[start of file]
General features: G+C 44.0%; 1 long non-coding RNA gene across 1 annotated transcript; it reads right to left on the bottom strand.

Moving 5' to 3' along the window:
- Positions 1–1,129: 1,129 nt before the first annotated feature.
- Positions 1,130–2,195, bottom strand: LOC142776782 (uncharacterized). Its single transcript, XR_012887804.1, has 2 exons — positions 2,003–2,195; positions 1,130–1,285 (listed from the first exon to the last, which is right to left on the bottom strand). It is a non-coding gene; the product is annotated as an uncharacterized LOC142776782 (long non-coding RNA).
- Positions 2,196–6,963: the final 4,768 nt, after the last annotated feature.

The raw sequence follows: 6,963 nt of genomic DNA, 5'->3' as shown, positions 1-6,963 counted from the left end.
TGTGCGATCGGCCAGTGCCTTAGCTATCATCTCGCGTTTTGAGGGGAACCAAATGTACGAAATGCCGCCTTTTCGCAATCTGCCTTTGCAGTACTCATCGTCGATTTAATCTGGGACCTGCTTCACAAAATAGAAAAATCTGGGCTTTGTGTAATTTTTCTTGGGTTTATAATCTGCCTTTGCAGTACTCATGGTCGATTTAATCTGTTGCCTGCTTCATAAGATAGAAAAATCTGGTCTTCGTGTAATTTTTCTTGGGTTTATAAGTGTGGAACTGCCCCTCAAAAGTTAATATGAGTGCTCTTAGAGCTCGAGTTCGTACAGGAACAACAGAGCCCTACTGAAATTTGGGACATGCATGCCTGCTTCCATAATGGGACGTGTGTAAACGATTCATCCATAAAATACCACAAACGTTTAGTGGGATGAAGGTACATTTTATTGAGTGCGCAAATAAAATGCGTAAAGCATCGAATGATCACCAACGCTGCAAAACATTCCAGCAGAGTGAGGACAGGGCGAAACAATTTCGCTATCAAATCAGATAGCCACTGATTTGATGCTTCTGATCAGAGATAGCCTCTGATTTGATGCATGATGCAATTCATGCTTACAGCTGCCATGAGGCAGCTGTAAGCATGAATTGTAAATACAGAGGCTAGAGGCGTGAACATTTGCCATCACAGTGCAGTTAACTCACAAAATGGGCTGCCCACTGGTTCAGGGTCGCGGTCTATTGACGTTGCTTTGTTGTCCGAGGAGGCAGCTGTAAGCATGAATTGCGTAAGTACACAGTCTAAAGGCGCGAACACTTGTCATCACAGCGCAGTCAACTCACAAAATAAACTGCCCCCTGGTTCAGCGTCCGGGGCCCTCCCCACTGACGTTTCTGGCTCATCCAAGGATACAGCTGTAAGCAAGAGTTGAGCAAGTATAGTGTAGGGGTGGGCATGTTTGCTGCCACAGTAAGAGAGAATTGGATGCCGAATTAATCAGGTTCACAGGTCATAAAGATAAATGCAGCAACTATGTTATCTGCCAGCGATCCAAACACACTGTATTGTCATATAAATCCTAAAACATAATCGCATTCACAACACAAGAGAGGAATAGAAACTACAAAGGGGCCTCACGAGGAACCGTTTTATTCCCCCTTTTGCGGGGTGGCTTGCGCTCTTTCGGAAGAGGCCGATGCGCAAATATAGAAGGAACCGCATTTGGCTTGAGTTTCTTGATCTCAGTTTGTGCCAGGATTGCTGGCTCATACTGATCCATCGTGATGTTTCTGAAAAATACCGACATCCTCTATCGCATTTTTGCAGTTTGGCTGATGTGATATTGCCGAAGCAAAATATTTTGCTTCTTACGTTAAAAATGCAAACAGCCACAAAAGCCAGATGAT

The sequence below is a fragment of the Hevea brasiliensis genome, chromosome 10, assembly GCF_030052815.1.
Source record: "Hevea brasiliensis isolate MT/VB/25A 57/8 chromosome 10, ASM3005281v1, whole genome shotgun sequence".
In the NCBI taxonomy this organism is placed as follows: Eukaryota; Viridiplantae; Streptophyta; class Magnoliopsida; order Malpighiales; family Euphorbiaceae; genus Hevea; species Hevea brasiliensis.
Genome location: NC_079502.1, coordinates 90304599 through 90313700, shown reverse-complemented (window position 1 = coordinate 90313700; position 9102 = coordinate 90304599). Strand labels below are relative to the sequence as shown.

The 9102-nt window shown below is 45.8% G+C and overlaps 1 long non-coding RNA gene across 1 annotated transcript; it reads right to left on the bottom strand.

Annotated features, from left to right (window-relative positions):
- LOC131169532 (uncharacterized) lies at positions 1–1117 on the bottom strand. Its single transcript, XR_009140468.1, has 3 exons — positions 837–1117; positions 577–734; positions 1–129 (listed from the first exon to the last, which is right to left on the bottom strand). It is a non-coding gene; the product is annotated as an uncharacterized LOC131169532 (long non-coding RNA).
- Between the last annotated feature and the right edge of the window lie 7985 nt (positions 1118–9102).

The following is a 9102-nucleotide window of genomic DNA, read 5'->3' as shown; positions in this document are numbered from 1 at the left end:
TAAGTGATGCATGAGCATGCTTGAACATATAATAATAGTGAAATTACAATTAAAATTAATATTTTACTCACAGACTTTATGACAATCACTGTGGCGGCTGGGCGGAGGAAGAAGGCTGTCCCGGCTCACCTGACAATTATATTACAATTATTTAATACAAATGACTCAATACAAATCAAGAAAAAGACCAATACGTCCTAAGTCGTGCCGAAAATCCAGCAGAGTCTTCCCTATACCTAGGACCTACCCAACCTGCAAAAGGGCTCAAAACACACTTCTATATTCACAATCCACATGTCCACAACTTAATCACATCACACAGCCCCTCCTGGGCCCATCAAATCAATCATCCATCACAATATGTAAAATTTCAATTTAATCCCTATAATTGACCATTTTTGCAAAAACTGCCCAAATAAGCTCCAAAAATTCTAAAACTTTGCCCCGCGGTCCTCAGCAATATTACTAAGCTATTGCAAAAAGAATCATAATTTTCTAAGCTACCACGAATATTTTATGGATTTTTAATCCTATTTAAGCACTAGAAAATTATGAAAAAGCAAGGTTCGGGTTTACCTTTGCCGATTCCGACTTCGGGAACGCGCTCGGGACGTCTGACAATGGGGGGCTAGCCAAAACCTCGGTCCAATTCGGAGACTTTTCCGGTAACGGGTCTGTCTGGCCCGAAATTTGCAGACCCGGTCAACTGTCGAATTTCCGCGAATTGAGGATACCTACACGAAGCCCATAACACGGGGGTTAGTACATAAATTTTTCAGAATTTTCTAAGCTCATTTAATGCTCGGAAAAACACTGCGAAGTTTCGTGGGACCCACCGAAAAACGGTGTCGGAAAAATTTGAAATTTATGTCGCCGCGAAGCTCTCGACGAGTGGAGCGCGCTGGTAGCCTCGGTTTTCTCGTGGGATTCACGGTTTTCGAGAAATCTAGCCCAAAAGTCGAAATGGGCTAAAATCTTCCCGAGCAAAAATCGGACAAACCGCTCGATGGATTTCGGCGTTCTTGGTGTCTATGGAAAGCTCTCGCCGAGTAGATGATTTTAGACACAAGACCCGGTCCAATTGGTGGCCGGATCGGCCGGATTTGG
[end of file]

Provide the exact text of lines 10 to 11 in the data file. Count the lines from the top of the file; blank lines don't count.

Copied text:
In the NCBI taxonomy this organism is placed as follows: Eukaryota; Viridiplantae; Streptophyta; class Magnoliopsida; order Malpighiales; family Euphorbiaceae; genus Hevea; species Hevea brasiliensis.
Genome location: NC_079502.1, coordinates 90304599 through 90313700, shown reverse-complemented (window position 1 = coordinate 90313700; position 9102 = coordinate 90304599). Strand labels below are relative to the sequence as shown.